During Operation 'Varsity', the Rhine crossings in late March 1945, Cpl. Frederick G.Topham, a medical orderly with 1st Canadian Parachute Bn, won the Victoria Cross for rescuing wounded under fire. Note the silver cap badge of the unit; Canadian parachutist's 'wings' worn above the left pocket; and the battalion's gold identifying loop around his shoulder strap. See also Plate D3. (Private collection)

G3: Signals rating, Royal Canadian Navy, working dress, 1943-45

Besides the ratings' uniform jumpers and bell-bottom trousers, sailors spent much of their time wearing a practical on-board working dress consisting of a blue jean jacket, shirt and trousers. Only the rank and specialty badges were worn on this working dress, not the national title nor good conduct badges. The cap, rubber boots and a life jacket were often worn with this dress when on watch. At the beginning of the war the life jackets were large cork affairs covered with canvas, which were stowed in lockers and issued only in emergency.

From about 1940 the less bulky inflatable life belt appeared, and was routinely worn or carried at all times when at sea - see G1. That very basic pattern was replaced from about 1943-44 by this aircrew-style vest with a collar to hold the head of an unconscious man up in the water; it was covered in dark blue fabric, with 'RCN' in large white letters and a smaller serial number stamped below. At 'action stations' most personnel wore the life jacket over the clothing, with a white fire-retardant flash hood, long matching gloves, and the khaki-painted Mk II steel helmet.

Royal Canadian Navy officer's cap, c1940-1945; and BD blouse of an RCN officer, c1945-46 - note that all buttons are concealed. This blouse shows lieutenant-commander's gold ranking on the shoulder boards, and on the breast the Fleet Air Arm wings. The gold, arc-shaped national shoulder title appears to have been added when a distinct Canadian naval air arm was formed at the end of the war. Cf Plate G1. (Ross M.A.Wilson Collection)

H1: Volunteer, Canadian Women's Army Corps; UK, 1942-45

Initially, in September 1941, the first volunteers continued wearing their volunteer groups' uniforms but with a cherry- red brassard bearing 'CWAC' in small white letters. (The 'cherry-red' shade is sometimes also described as beechnut-brown' - a dark reddish brown hue.) From 9 November the first uniforms started arriving individually addressed to each woman. Sergeant Ada Wilson (later Arney) recalled that the 'uniform, softly tailored in khaki, was an immediate hit with just about everyone. The official insignia was Athene, the Greek goddess of wisdom and protectress of cities and heroes of war'. The uniform consisted of a khaki tunic and skirt, the tunic having an open collar, two patch skirt pockets but only one left breast pocket, four buttons in front and the CWAC's distinctive red-brown shoulder straps; a light tan blouse with black tie, and a khaki cap (including the cloth visor). The brass cap badge was diamond-shaped with three maple leaves and the title of the corps; the brass collar badges and buttons had the helmeted head of Athene with 'C.W.A.C.' below; brass 'C.W.A.C.' titles were worn on the shoulder straps, and a white 'CANADA' title on a red-brown strip on the arms when serving outside Canada, later above a buff or yellow maple leaf and rim on a black disc. The summer uniform was similar but made of lightweight tan material. There were also tan raincoats, khaki double-breasted winter overcoats, brown laced shoes, work blouses, khaki trousers and laced work boots for some trades. (Arney, Ada, Here Come the Khaki Skirts: the Women Volunteers, Cobalt, Ontario; Highway Books, 1988)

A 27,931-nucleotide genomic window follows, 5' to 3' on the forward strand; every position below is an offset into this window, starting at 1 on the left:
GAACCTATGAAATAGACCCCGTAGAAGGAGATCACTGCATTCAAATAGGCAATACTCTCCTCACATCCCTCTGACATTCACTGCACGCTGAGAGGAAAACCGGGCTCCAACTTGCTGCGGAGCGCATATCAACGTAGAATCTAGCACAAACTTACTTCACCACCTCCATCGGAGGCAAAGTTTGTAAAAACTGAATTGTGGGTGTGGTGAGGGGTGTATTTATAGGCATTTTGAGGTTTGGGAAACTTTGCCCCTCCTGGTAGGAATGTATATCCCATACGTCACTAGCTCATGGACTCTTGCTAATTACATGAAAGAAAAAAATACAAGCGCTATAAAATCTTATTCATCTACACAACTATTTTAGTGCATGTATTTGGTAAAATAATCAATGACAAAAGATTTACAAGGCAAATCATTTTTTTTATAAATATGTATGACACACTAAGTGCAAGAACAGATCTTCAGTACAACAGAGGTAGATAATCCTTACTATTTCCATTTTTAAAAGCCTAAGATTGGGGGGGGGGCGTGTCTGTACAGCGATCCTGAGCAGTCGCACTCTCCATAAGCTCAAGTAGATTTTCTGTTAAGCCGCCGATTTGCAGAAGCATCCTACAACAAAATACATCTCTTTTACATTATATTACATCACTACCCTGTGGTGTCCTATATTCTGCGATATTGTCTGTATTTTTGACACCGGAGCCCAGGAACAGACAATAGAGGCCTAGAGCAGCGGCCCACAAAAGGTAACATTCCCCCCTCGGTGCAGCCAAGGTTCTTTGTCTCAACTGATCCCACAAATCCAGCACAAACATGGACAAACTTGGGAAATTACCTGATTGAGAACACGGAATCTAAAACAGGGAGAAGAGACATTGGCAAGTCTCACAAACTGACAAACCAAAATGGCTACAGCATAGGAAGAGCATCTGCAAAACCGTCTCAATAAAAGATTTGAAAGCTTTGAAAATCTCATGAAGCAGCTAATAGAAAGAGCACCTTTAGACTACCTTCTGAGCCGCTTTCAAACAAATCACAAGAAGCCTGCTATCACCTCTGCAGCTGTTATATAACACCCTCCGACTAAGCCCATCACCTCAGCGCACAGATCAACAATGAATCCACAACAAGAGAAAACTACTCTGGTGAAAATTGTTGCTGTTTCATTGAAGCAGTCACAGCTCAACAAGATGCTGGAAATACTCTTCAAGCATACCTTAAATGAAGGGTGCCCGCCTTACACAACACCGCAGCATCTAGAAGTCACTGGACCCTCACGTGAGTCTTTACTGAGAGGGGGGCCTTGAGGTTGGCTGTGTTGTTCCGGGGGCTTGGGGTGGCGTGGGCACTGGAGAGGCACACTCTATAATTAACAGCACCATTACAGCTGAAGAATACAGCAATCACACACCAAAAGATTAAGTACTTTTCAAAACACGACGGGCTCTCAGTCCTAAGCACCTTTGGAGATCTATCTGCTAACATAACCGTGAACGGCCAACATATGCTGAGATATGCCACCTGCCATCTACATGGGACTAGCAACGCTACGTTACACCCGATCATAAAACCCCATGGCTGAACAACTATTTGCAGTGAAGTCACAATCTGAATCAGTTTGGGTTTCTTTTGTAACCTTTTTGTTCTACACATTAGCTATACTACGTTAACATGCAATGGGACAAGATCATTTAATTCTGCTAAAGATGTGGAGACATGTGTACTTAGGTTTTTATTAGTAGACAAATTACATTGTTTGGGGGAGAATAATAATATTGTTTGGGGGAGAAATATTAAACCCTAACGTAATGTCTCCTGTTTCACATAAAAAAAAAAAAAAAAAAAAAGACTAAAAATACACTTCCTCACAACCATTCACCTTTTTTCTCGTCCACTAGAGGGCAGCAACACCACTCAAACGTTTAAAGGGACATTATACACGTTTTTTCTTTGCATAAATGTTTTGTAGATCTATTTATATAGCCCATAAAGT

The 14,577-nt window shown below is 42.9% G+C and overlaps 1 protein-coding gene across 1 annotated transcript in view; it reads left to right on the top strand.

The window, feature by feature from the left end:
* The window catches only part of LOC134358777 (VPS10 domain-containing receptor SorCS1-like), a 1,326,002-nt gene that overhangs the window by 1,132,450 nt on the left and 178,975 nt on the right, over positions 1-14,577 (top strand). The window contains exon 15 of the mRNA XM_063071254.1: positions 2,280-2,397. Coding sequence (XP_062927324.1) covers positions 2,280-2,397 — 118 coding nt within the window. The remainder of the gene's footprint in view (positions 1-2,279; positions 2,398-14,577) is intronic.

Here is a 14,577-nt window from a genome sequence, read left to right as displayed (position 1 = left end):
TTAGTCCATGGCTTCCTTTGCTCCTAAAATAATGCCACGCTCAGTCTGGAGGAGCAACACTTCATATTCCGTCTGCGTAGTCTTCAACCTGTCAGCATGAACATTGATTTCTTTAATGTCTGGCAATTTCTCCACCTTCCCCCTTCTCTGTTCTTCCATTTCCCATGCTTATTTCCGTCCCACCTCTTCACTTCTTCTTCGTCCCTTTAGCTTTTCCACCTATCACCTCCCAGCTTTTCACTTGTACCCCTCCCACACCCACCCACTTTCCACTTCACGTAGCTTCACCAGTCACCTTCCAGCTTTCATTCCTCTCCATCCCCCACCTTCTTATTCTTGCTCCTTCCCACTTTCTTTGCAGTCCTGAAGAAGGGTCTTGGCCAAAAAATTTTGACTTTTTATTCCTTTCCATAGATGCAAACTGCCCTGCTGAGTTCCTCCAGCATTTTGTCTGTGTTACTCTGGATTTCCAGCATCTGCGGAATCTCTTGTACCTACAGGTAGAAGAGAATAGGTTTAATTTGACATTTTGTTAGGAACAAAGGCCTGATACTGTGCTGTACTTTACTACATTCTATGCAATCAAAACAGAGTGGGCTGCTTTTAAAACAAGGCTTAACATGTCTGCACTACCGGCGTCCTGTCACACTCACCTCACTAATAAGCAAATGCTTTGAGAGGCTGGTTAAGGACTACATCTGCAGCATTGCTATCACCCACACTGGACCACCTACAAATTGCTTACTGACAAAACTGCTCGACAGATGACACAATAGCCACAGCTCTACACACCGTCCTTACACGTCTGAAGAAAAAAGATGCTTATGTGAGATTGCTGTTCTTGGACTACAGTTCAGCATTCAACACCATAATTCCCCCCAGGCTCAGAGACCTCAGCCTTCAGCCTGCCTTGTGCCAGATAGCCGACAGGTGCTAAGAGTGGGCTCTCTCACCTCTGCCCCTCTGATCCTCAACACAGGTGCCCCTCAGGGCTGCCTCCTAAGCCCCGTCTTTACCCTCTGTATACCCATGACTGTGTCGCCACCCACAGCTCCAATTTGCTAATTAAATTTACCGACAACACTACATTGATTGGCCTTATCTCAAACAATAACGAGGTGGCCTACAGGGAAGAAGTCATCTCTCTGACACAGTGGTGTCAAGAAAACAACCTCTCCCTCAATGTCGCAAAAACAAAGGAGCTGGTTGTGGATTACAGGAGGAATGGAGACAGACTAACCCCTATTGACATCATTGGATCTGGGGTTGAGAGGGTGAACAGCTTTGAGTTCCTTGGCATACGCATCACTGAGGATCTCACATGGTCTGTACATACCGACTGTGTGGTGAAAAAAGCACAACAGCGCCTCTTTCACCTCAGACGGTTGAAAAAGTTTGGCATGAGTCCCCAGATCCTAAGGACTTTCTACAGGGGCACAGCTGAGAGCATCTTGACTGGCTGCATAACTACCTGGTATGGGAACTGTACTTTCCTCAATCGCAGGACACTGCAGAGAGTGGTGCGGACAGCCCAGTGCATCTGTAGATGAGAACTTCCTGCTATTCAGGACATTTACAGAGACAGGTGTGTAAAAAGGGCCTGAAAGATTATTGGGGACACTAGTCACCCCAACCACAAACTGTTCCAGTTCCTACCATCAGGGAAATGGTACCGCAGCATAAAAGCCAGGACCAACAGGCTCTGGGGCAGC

H2: Rating, Women's Royal Canadian Naval Service, summer uniform, 1942-45

The service uniform of the WRCNS was similar to that of the British WRNS 'with the exception of the officer's skirts, which are gored rather than pleated'. However, the Canadian naval servicewomen had a distinct summer uniform, shown here. It was light blue with gilt buttons for officers and black buttons for other ranks. On this uniform officers' rank was marked by blue-black shoulder boards with gold lace stripes.

H3: Aircraftwoman, Royal Canadian Air Force Women's Division, 1942-45

The RCAF Women's Division ('Wids') wore the same air force blue-grey jacket and skirt as the British WAAFs, with a light blue-grey shirt and black tie, the same rank badges, and initially the same cap but with a cloth-covered visor. However, the second pattern cap was of this more becoming 'kepi' shape, with a higher stiffened front to the crown. Women serving outside Canada wore the RCAF national shoulder title.